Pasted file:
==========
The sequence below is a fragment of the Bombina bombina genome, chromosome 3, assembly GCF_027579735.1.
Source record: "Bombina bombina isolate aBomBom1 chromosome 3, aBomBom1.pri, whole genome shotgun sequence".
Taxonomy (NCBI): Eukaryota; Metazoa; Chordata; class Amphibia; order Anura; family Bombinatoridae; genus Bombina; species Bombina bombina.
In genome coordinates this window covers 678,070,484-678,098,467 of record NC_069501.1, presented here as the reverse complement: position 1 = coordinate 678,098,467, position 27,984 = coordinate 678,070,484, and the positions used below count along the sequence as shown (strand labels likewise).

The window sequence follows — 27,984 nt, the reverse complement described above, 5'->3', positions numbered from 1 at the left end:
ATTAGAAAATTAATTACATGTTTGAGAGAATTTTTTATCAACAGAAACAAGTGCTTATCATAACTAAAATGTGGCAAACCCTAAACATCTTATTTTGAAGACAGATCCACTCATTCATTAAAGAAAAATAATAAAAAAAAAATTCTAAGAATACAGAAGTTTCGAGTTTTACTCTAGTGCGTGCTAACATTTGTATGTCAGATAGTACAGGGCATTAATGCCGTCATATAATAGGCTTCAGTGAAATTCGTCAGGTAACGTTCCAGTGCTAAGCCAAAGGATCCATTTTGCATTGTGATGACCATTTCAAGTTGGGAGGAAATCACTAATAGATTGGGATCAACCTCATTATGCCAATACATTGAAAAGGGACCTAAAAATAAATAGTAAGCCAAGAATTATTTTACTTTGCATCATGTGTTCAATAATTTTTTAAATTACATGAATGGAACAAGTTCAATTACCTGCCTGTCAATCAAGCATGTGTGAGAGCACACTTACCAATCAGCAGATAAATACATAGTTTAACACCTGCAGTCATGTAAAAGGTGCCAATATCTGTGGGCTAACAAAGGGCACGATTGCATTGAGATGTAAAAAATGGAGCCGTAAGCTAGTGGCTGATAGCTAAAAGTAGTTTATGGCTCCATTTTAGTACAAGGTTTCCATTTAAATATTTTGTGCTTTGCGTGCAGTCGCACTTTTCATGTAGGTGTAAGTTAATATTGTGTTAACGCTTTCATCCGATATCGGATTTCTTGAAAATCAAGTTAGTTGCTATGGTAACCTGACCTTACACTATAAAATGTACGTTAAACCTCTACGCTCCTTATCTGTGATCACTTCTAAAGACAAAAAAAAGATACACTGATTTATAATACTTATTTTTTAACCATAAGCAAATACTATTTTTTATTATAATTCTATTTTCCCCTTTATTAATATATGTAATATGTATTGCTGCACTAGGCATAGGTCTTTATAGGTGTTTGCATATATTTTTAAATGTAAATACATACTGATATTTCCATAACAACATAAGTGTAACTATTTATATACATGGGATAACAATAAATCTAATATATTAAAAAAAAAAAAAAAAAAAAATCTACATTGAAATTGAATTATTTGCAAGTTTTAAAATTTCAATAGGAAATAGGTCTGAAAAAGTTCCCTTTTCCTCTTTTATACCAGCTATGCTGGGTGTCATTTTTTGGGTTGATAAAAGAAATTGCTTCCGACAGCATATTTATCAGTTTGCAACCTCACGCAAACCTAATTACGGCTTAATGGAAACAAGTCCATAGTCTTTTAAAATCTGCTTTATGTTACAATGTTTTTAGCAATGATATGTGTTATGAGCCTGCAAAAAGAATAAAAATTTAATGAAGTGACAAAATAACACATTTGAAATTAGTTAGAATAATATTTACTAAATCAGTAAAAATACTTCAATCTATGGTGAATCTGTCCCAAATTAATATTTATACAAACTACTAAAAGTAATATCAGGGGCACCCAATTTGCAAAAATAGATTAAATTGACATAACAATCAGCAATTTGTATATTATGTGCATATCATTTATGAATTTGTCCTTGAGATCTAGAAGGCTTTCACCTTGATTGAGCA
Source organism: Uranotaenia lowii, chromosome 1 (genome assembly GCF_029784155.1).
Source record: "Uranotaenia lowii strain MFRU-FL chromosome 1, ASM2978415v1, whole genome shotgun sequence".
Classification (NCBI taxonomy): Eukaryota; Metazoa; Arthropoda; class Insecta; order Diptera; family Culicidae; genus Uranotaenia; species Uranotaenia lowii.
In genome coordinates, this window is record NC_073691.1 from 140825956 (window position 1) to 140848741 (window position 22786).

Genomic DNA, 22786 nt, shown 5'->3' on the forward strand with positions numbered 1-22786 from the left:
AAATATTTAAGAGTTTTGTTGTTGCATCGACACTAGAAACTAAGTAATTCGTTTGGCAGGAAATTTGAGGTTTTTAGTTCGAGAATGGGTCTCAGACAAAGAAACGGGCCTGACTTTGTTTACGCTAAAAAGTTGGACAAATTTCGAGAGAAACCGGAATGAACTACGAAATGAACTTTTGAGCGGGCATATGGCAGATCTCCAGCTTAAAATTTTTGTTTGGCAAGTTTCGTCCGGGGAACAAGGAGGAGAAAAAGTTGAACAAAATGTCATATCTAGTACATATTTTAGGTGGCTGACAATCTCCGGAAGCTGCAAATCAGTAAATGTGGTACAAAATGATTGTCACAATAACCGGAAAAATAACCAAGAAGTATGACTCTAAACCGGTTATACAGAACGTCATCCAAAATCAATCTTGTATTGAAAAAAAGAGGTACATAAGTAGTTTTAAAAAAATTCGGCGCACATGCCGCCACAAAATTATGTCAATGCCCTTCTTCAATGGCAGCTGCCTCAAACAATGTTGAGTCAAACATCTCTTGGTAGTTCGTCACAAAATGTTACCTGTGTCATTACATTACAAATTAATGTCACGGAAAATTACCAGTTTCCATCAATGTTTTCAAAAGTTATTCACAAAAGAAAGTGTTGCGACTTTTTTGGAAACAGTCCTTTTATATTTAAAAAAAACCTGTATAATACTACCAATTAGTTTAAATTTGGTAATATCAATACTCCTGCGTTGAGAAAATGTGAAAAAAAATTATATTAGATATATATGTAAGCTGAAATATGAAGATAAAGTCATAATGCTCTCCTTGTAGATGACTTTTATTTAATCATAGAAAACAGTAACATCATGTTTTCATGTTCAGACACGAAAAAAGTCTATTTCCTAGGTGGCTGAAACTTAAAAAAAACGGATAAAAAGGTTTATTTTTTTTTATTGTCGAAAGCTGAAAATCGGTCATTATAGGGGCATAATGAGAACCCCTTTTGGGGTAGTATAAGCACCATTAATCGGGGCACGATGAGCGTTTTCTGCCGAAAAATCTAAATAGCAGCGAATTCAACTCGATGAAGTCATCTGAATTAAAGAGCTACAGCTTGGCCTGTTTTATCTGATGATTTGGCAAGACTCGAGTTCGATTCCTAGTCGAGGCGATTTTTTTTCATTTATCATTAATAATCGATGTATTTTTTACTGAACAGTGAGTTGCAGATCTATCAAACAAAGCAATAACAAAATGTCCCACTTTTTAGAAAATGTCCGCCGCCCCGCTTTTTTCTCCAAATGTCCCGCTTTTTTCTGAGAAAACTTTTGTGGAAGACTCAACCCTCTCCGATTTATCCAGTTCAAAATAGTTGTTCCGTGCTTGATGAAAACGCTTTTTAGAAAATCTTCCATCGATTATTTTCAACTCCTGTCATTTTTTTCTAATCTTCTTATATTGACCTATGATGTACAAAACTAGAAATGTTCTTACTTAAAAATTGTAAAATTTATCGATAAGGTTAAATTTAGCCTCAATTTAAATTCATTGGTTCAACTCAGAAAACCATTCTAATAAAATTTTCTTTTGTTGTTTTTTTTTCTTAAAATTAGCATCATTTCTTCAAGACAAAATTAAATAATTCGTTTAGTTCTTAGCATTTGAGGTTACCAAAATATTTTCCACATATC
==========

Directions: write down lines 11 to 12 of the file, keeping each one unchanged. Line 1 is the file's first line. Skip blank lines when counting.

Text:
Genomic DNA, 22786 nt, shown 5'->3' on the forward strand with positions numbered 1-22786 from the left:
AAATATTTAAGAGTTTTGTTGTTGCATCGACACTAGAAACTAAGTAATTCGTTTGGCAGGAAATTTGAGGTTTTTAGTTCGAGAATGGGTCTCAGACAAAGAAACGGGCCTGACTTTGTTTACGCTAAAAAGTTGGACAAATTTCGAGAGAAACCGGAATGAACTACGAAATGAACTTTTGAGCGGGCATATGGCAGATCTCCAGCTTAAAATTTTTGTTTGGCAAGTTTCGTCCGGGGAACAAGGAGGAGAAAAAGTTGAACAAAATGTCATATCTAGTACATATTTTAGGTGGCTGACAATCTCCGGAAGCTGCAAATCAGTAAATGTGGTACAAAATGATTGTCACAATAACCGGAAAAATAACCAAGAAGTATGACTCTAAACCGGTTATACAGAACGTCATCCAAAATCAATCTTGTATTGAAAAAAAGAGGTACATAAGTAGTTTTAAAAAAATTCGGCGCACATGCCGCCACAAAATTATGTCAATGCCCTTCTTCAATGGCAGCTGCCTCAAACAATGTTGAGTCAAACATCTCTTGGTAGTTCGTCACAAAATGTTACCTGTGTCATTACATTACAAATTAATGTCACGGAAAATTACCAGTTTCCATCAATGTTTTCAAAAGTTATTCACAAAAGAAAGTGTTGCGACTTTTTTGGAAACAGTCCTTTTATATTTAAAAAAAACCTGTATAATACTACCAATTAGTTTAAATTTGGTAATATCAATACTCCTGCGTTGAGAAAATGTGAAAAAAAATTATATTAGATATATATGTAAGCTGAAATATGAAGATAAAGTCATAATGCTCTCCTTGTAGATGACTTTTATTTAATCATAGAAAACAGTAACATCATGTTTTCATGTTCAGACACGAAAAAAGTCTATTTCCTAGGTGGCTGAAACTTAAAAAAAACGGATAAAAAGGTTTATTTTTTTTTATTGTCGAAAGCTGAAAATCGGTCATTATAGGGGCATAATGAGAACCCCTTTTGGGGTAGTATAAGCACCATTAATCGGGGCACGATGAGCGTTTTCTGCCGAAAAATCTAAATAGCAGCGAATTCAACTCGATGAAGTCATCTGAATTAAAGAGCTACAGCTTGGCCTGTTTTATCTGATGATTTGGCAAGACTCGAGTTCGATTCCTAGTCGAGGCGATTTTTTTTCATTTATCATTAATAATCGATGTATTTTTTACTGAACAGTGAGTTGCAGATCTATCAAACAAAGCAATAACAAAATGTCCCACTTTTTAGAAAATGTCCGCCGCCCCGCTTTTTTCTCCAAATGTCCCGCTTTTTTCTGAGAAAACTTTTGTGGAAGACTCAACCCTCTCCGATTTATCCAGTTCAAAATAGTTGTTCCGTGCTTGATGAAAACGCTTTTTAGAAAATCTTCCATCGATTATTTTCAACTCCTGTCATTTTTTTCTAATCTTCTTATATTGACCTATGATGTACAAAACTAGAAATGTTCTTACTTAAAAATTGTAAAATTTATCGATAAGGTTAAATTTAGCCTCAATTTAAATTCATTGGTTCAACTCAGAAAACCATTCTAATAAAATTTTCTTTTGTTGTTTTTTTTTCTTAAAATTAGCATCATTTCTTCAAGACAAAATTAAATAATTCGTTTAGTTCTTAGCATTTGAGGTTACCAAAATATTTTCCACATATC